It soon becomes apparent that it wasn’t just the children who were lied to, and as Humphreys continues to reunite now adult children with their families, she learns the parents, whose children were often forcibly removed from their custody, were also lied to, often being told they had been adopted locally, not sent overseas.

Humphreys’ work however is an uphill battle that takes a physical and emotional toll on her. The British and Australian governments are unhelpful, while the charity and church groups who took the children in are angered by the allegations of abuse levelled at them, resulting in threats against her from their supporters.

The wrap

“Oranges and Sunshine” is an intimate and personal portrayal of an historical episode that culminated with the 2009 apology by then Australian Prime Minister Kevin Rudd, to the British child migrants, or Forgotten Australians as they are also known, an action that was followed by his British counterpart, Gordon Brown, in 2010.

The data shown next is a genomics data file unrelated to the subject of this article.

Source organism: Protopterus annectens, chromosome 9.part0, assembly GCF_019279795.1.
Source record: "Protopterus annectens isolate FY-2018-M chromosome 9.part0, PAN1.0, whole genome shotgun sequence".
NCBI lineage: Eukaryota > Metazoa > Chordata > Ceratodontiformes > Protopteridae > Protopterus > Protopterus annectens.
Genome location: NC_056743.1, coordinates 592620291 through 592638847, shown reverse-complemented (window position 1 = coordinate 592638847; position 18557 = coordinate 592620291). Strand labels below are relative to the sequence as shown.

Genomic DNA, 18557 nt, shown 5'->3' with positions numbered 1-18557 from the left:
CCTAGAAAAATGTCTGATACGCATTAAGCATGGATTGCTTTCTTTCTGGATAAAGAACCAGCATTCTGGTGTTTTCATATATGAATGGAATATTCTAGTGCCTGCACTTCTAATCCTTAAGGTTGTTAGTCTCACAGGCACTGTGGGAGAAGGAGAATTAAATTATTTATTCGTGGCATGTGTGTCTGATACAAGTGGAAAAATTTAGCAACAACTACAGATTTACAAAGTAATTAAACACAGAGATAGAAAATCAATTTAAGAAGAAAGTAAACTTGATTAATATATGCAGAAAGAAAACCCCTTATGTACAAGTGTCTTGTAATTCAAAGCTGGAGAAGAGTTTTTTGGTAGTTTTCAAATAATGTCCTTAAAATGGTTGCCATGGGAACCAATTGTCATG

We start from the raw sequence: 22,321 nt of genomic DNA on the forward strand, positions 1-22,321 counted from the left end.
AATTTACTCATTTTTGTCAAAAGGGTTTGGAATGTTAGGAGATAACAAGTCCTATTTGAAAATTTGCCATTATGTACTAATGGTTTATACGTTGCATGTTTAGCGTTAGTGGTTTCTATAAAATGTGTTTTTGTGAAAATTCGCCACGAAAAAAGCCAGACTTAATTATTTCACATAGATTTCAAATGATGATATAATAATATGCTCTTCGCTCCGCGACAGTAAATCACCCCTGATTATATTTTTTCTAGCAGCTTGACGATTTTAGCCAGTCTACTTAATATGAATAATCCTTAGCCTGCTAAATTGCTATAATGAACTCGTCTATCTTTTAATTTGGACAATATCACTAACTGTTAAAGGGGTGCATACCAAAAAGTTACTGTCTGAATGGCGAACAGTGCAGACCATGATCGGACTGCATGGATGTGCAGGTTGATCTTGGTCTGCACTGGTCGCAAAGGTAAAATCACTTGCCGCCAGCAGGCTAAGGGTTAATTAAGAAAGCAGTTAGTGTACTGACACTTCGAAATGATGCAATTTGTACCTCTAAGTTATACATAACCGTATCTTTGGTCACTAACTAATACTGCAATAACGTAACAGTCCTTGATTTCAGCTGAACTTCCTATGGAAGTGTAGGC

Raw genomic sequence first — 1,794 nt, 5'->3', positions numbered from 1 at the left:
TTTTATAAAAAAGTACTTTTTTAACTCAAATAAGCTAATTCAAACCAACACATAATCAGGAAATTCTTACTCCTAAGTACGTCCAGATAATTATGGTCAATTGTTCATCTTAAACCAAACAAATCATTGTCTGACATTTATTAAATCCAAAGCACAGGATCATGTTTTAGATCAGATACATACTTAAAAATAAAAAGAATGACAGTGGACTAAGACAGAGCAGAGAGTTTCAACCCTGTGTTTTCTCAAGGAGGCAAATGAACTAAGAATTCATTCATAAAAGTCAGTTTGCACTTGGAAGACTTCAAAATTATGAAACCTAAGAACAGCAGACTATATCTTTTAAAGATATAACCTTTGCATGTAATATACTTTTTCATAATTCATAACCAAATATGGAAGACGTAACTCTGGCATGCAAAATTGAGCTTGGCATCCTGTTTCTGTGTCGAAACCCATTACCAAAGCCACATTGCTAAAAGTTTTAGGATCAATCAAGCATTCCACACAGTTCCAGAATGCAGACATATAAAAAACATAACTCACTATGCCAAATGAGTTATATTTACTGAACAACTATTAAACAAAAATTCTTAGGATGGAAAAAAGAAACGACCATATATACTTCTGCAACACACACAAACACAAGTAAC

A compassionately made film that is neither sentimental or sensationalistic, “Oranges and Sunshine” is a moving, harrowing, and emotional drama that lifts the lid on a government policy that aimed simply to save money – care for children was cheaper in Australia than Britain – and one that had no regard at all for those it purported to be helping.